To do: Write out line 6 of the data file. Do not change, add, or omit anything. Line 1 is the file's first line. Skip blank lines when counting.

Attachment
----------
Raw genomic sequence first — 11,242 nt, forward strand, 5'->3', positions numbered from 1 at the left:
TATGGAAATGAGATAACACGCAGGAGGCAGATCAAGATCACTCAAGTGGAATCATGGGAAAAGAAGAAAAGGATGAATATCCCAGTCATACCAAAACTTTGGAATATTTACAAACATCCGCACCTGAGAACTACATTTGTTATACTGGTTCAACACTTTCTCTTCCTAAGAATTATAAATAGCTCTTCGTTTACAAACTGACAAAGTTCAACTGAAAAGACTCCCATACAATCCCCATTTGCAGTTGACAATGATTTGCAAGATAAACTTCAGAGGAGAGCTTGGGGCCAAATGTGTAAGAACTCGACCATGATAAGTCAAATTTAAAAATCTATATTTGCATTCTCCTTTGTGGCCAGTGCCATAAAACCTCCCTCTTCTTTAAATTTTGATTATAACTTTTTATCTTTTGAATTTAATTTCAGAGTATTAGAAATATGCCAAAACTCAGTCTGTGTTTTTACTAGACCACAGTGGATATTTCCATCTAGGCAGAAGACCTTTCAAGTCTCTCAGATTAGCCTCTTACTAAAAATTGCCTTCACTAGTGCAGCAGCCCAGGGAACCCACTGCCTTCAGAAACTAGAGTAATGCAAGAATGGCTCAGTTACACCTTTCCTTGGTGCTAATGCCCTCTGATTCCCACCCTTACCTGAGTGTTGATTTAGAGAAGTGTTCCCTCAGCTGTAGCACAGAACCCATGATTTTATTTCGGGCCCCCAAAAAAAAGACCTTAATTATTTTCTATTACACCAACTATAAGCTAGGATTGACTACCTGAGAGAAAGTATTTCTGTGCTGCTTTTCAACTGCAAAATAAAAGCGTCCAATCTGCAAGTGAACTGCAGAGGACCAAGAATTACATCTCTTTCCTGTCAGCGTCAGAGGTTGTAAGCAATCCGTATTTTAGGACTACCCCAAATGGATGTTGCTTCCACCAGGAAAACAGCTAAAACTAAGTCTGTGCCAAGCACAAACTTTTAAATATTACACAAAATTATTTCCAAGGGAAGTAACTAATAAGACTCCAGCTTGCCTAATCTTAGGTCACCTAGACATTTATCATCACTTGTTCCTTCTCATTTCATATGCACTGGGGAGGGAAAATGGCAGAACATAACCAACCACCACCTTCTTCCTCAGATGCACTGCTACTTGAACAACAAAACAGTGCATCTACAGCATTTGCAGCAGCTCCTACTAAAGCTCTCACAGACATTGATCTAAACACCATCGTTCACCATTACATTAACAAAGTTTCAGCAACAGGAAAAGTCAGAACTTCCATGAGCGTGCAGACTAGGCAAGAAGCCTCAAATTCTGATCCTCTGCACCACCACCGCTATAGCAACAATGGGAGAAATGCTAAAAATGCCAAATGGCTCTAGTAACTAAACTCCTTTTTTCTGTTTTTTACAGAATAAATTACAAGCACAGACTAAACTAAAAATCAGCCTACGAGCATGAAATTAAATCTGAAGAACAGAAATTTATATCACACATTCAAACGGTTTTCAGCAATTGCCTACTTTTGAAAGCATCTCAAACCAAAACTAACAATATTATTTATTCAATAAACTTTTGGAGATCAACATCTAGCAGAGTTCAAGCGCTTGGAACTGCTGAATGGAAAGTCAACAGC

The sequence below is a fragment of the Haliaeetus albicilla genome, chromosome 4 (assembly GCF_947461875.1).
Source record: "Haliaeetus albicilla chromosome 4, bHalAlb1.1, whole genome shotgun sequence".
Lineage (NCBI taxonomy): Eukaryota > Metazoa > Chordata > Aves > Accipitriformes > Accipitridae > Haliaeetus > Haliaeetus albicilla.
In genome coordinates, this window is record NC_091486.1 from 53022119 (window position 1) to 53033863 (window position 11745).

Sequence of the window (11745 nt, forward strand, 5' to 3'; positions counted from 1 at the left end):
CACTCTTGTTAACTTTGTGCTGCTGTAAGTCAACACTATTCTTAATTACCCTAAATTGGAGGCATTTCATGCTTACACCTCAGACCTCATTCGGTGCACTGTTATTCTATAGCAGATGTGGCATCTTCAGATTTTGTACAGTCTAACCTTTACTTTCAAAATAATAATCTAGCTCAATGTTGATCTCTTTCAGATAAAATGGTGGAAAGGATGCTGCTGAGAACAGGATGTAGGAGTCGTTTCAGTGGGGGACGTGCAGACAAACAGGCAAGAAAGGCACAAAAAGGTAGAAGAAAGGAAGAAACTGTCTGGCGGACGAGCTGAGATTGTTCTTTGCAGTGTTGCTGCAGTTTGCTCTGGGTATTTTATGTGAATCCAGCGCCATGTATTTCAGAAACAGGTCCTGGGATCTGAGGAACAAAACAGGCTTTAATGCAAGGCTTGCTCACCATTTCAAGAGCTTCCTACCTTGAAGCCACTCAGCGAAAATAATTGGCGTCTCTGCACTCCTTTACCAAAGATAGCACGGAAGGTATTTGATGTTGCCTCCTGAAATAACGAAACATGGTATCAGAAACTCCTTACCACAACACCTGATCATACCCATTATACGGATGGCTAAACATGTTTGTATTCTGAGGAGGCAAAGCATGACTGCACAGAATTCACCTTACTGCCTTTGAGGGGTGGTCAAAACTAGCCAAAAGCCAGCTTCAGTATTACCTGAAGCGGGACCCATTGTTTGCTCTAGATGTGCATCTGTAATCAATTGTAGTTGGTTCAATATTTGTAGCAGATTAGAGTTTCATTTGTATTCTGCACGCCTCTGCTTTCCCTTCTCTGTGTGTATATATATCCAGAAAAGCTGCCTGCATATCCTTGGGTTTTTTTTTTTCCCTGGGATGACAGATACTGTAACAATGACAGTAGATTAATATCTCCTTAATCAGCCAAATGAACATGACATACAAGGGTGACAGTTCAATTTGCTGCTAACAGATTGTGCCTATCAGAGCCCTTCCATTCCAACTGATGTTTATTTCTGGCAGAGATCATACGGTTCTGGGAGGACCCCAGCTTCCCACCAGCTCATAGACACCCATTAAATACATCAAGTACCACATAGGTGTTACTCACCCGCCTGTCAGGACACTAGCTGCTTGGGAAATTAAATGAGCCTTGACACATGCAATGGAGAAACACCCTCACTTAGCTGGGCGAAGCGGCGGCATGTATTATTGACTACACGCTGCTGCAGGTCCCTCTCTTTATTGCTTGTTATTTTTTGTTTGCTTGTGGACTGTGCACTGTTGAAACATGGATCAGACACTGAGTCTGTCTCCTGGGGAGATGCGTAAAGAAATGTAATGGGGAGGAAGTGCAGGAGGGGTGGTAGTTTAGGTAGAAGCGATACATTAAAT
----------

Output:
In genome coordinates, this window is record NC_091486.1 from 53022119 (window position 1) to 53033863 (window position 11745).